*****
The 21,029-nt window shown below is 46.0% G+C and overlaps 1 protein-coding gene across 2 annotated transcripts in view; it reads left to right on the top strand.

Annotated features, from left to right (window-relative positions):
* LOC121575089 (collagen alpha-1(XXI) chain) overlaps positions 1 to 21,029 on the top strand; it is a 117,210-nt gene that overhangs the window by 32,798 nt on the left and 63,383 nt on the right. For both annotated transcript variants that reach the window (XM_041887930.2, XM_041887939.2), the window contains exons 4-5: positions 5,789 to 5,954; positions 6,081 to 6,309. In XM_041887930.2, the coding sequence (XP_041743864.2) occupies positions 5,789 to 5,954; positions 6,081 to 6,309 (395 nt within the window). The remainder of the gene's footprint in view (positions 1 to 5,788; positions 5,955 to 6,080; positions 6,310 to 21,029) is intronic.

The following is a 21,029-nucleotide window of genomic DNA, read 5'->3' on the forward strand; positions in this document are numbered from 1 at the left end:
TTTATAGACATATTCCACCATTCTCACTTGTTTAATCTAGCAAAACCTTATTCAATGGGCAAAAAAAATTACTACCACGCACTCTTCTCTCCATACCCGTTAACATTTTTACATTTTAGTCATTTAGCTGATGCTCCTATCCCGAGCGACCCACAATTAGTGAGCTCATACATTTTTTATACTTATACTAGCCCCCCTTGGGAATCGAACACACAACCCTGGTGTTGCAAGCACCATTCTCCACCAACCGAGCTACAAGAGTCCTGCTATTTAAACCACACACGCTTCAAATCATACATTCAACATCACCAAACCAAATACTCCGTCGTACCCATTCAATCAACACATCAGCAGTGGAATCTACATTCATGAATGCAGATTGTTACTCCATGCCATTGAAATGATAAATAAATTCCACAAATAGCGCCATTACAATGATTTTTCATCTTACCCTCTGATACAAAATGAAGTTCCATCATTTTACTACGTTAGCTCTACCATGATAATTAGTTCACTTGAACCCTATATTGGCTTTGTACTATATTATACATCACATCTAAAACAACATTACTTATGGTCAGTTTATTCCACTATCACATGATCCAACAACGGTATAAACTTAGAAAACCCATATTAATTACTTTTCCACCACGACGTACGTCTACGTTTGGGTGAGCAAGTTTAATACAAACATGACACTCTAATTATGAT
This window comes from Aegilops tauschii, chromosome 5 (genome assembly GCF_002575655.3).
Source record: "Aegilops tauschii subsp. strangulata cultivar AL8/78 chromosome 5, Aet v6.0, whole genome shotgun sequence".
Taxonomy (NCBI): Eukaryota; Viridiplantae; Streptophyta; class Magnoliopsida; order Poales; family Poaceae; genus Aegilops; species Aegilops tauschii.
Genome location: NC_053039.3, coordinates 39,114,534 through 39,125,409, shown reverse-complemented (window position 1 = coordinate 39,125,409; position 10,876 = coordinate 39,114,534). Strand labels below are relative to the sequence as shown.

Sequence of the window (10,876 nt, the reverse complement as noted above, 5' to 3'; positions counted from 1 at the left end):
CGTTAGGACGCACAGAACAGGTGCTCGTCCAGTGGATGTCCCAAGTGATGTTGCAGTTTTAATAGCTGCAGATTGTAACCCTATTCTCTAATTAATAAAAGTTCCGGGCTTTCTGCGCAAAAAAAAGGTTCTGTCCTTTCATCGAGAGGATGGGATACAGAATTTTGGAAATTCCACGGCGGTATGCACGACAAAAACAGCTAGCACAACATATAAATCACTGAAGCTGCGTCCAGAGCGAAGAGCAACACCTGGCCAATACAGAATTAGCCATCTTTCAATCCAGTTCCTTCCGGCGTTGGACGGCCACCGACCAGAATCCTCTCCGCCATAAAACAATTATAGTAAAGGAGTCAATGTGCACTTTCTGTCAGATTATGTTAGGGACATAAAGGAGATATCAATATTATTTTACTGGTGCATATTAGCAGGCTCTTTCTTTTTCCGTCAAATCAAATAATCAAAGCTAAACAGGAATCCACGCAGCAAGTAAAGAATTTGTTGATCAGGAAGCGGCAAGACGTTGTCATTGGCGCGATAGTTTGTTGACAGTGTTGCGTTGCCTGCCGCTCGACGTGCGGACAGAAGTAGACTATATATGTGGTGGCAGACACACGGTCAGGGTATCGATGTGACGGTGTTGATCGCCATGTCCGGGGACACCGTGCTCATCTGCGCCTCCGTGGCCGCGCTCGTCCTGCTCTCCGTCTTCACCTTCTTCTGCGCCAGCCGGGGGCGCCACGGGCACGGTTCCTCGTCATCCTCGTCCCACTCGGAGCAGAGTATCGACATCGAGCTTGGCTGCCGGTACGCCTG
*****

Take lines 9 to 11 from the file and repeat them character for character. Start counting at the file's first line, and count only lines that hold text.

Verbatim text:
Genome location: NC_053039.3, coordinates 39,114,534 through 39,125,409, shown reverse-complemented (window position 1 = coordinate 39,125,409; position 10,876 = coordinate 39,114,534). Strand labels below are relative to the sequence as shown.

Sequence of the window (10,876 nt, the reverse complement as noted above, 5' to 3'; positions counted from 1 at the left end):
CGTTAGGACGCACAGAACAGGTGCTCGTCCAGTGGATGTCCCAAGTGATGTTGCAGTTTTAATAGCTGCAGATTGTAACCCTATTCTCTAATTAATAAAAGTTCCGGGCTTTCTGCGCAAAAAAAAGGTTCTGTCCTTTCATCGAGAGGATGGGATACAGAATTTTGGAAATTCCACGGCGGTATGCACGACAAAAACAGCTAGCACAACATATAAATCACTGAAGCTGCGTCCAGAGCGAAGAGCAACACCTGGCCAATACAGAATTAGCCATCTTTCAATCCAGTTCCTTCCGGCGTTGGACGGCCACCGACCAGAATCCTCTCCGCCATAAAACAATTATAGTAAAGGAGTCAATGTGCACTTTCTGTCAGATTATGTTAGGGACATAAAGGAGATATCAATATTATTTTACTGGTGCATATTAGCAGGCTCTTTCTTTTTCCGTCAAATCAAATAATCAAAGCTAAACAGGAATCCACGCAGCAAGTAAAGAATTTGTTGATCAGGAAGCGGCAAGACGTTGTCATTGGCGCGATAGTTTGTTGACAGTGTTGCGTTGCCTGCCGCTCGACGTGCGGACAGAAGTAGACTATATATGTGGTGGCAGACACACGGTCAGGGTATCGATGTGACGGTGTTGATCGCCATGTCCGGGGACACCGTGCTCATCTGCGCCTCCGTGGCCGCGCTCGTCCTGCTCTCCGTCTTCACCTTCTTCTGCGCCAGCCGGGGGCGCCACGGGCACGGTTCCTCGTCATCCTCGTCCCACTCGGAGCAGAGTATCGACATCGAGCTTGGCTGCCGGTACGCCTG